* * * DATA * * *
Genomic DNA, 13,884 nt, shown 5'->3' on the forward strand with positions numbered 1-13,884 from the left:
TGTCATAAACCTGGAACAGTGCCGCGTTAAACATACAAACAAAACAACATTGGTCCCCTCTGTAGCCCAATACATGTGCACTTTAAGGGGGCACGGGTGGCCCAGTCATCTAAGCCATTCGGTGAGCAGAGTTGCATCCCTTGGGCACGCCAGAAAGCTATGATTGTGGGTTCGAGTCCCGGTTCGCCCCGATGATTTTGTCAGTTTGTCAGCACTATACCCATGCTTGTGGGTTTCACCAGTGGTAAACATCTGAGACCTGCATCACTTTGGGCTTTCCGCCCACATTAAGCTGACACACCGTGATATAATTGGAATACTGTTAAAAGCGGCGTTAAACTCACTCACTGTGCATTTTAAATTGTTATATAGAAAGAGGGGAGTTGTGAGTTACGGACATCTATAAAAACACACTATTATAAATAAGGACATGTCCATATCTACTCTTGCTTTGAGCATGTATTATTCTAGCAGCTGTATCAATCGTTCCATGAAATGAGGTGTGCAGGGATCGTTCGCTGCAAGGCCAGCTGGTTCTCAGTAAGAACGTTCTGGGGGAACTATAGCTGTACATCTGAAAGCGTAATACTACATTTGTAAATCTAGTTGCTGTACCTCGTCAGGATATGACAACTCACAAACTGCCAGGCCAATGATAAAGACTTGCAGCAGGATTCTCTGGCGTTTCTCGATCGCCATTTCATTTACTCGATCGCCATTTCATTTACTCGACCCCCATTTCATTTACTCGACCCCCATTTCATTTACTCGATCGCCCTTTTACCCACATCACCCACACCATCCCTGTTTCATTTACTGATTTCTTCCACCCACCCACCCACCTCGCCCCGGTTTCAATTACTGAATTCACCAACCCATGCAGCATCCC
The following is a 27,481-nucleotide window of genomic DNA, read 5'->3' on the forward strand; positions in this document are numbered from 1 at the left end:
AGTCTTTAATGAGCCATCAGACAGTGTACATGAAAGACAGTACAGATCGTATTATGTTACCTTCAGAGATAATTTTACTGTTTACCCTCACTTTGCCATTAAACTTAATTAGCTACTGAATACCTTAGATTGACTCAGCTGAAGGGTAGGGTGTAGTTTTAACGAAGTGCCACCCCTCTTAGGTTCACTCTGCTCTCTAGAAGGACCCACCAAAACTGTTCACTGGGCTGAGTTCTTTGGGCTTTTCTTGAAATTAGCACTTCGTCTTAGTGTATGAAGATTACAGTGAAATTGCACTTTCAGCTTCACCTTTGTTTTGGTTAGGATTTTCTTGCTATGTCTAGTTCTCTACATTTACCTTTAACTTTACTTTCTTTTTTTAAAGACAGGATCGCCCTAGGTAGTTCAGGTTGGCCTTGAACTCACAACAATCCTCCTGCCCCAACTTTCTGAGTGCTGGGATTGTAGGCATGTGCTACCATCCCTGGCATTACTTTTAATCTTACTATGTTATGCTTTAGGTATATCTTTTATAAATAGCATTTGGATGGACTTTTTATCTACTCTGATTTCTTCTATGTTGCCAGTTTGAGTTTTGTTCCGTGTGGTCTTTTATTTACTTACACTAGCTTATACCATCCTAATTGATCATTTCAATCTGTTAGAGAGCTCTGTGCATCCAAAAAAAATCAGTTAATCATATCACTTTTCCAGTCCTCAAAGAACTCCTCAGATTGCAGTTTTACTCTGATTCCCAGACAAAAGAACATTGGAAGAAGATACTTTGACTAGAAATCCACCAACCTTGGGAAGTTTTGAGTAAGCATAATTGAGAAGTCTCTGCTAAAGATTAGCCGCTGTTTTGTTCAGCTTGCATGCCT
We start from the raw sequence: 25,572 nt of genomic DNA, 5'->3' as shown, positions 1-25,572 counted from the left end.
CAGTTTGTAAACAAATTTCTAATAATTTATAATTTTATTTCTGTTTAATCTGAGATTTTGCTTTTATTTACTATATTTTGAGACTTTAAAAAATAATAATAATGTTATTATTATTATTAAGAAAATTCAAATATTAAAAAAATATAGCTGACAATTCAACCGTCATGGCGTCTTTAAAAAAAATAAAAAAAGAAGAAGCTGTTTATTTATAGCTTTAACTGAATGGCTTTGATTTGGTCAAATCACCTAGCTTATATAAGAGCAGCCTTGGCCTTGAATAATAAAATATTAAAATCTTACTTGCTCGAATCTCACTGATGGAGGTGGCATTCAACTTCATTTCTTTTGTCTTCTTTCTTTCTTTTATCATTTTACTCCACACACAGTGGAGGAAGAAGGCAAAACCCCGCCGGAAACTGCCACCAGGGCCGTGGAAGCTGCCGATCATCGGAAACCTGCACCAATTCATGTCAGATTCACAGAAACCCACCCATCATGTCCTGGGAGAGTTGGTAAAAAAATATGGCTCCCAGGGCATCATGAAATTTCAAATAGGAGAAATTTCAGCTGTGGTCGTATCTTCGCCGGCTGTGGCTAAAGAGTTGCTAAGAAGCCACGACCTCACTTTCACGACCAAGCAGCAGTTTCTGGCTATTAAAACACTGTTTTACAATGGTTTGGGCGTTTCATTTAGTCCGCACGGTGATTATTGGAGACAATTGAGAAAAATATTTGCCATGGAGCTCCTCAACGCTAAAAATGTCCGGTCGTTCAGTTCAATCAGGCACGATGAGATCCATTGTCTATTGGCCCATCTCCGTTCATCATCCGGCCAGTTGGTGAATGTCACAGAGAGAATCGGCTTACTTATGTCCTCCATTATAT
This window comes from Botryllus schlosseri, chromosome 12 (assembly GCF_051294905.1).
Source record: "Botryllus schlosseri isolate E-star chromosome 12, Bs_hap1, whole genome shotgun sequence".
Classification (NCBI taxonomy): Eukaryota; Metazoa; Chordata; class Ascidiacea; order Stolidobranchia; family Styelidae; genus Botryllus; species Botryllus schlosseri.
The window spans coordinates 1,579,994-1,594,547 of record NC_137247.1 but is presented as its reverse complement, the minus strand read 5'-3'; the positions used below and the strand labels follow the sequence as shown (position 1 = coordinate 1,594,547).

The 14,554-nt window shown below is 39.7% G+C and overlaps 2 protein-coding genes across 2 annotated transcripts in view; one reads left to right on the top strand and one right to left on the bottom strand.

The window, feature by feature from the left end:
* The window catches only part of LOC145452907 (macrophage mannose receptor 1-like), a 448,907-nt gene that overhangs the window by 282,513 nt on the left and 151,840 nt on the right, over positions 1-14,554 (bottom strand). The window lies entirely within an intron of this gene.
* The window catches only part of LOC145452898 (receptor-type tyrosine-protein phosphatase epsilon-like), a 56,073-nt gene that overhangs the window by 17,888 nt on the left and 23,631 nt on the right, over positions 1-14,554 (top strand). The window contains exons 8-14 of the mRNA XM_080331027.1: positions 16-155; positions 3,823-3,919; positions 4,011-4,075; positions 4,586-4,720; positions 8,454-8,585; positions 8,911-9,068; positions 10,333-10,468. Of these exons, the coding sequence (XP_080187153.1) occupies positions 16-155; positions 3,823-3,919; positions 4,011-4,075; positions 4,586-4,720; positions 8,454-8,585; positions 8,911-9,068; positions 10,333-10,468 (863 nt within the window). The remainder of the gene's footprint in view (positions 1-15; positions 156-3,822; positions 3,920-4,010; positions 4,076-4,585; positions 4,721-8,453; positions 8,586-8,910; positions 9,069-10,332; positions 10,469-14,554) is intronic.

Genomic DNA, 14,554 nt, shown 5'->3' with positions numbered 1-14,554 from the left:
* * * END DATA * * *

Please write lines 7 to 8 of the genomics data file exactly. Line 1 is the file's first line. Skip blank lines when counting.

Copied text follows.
This window comes from Botryllus schlosseri, chromosome 12 (assembly GCF_051294905.1).
Source record: "Botryllus schlosseri isolate E-star chromosome 12, Bs_hap1, whole genome shotgun sequence".